Peace Garden Tour


The OMNI Center is sponsoring its 2nd Annual Peace Garden Tour tomorrow from 10:00 until 3:00. It is a self-guided tour of seven special gardens, and the hosts will be available at each garden to show off, answer questions, and serve refreshments. Tickets are $10 and can be purchased at any of the gardens. Here's a link to a map of this year's gardens. They will throw in a free copy of Feeding Your Friends: Gardening with Nature by poet and gardener Leigh Wilkerson.

OMNI says, "Connecting with nature within beautiful garden settings such as these helps us to discover ourselves in relation to the abundant life of our locality and to define the kind of society we wish to inhabit." Maybe so, and that would be nice. At the very least you will get to see some neat gardens, have a good time, and support a worthy organization.

Thursday, June 14, 2007

Quote of the Day

"Many of the best students fear that the University of Arkansas is seen as a party school dominated by athletics and that this perception devalues their undergraduate degrees … Reputation matters. Athletic programs run with integrity and a modicum of professionalism may or may not bolster the image of a university. Programs run by clowns, however, make fools of us all and contribute to the perception that the University of Arkansas is third-rate."

--Steve Striffler, "Reputation Matters," Northwest Arkansas Times

Wednesday, June 13, 2007

How to Evaluate City Employees


A couple of months ago, the Fayetteville City Council approved a contract for $46,885 with HR Factor, a personnel management consulting group headed by former Alderman Don Marr, to improve the way the City administration does employee job performance evaluations. As usual, since most of the city’s consulting and construction projects run over budget, they also approved an additional contingency fee of $1,000.

Marr gave an initial report to the City Council yesterday, so we now can see what the taxpayers are getting for their money. He said his firm has been conducting “focus groups” with Mayor Coody and his “Executive Staff,” and they also sat around and talked with about 15% of the City’s 700 and something employees. “We’re feeling really confident about the feedback we’re getting,” Marr said. Then he disclosed a major finding about what’s been missing that probably startled the Mayor and his Executive Staff, “The most critical thing that we hear is that there needs to be consistency and fairness in the process.” Duh.

The City's Human Resources Division Manager also revealed, “The new job performance evaluations are going to have the job descriptions attached, and the person will be evaluated on how well they are performing their job function as part of their overall score. That right there is going to be very different.” Double Duh.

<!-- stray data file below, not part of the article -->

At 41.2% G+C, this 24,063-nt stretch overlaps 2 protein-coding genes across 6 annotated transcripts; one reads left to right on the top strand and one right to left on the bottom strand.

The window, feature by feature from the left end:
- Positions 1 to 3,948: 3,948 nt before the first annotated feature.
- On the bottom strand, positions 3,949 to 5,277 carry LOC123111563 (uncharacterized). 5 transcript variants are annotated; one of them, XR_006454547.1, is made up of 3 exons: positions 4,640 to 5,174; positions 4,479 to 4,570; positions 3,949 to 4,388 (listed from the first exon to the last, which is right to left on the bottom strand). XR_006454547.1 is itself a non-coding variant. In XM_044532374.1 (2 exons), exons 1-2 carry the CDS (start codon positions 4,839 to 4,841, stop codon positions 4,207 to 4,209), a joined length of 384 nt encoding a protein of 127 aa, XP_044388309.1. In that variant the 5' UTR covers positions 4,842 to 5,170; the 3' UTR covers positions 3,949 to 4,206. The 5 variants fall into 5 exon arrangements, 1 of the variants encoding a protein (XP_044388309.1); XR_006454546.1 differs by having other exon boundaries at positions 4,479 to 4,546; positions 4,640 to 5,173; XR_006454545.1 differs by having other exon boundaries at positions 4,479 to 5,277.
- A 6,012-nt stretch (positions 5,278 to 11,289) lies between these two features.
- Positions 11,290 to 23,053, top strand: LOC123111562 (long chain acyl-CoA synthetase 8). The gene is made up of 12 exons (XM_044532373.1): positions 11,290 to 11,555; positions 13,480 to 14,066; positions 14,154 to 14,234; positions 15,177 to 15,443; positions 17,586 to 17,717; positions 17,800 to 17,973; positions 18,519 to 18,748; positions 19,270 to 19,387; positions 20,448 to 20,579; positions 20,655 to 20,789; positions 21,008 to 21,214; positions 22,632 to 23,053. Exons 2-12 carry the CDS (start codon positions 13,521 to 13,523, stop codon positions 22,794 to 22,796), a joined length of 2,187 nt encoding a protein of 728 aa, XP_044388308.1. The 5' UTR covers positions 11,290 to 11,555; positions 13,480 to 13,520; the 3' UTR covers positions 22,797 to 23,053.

So there you have it. In the future, performance evaluations should be based on actual job descriptions, and they should be fair and consistent. That speaks volumes about past practices and about what kind of advice Mayor Coody can get for $47,885 of your money.

Tuesday, June 12, 2007

Your Tax Dollars for Public Welfare


In 2004, the Census Bureau reported that there were 14,229 children in Washington and Benton Counties under the age of 18 living below the poverty level. They are among the 24 million Americans eligible for food stamps providing average benefits of less than $1 per meal. About 80 percent of the benefits go to low-income families with children, and the rest go to elderly or disabled people. Food stamp funding is a small part of the budget of the U.S. Department of Agriculture.

Also tucked in the USDA Farm Bill is corporate welfare for millionaires, provided from your federal tax dollars. You might be surprised by who is suckling on the federal teat and getting your tax dollars in Northwest Arkansas. Totaling benefits received or disbursed from 2003-2005, Sara Nann Lindsey received $360,263 and John David Lindsey received $360,259. Relatives listing an address in St. Francis County included James Edgar Lindsey $542,863; James Elmer Lindsey $479,525; Elmer B Lindsey $471,423; and James Earl Lindsey $360,348. That's more than $2.57 million for these six people.

There are 208 people or corporations in Bella Vista slopping at the same trough, the largest for 2003-2005 being $164,281 to Gracy Creek Farms. Other Northwest Arkansas folks living large on USDA benefits in that same time period include: Joseph Guziewicz, Rogers, $166,807; Richard Ray Trammel Trust, Rogers, $139,268; Steve Butler Lost Acres, Siloam Springs, $361,725; Grace A. Haberman and Chief Trading Co LLC, Bentonville, $107,591 each; and Richard Harris, Jr., Springdale, $176,854.

There are many more local business folks on the federal dole, but I doubt you will read about that in the local chain newspapers owned by their friends. If you want to know who’s getting federal welfare, you can look it up and search by name, zip code, or city right here. And if you want to bitch about the poor and disabled getting food stamps, hold off until you’re scolded these welfare queens and kings who pocket much more of your tax dollars.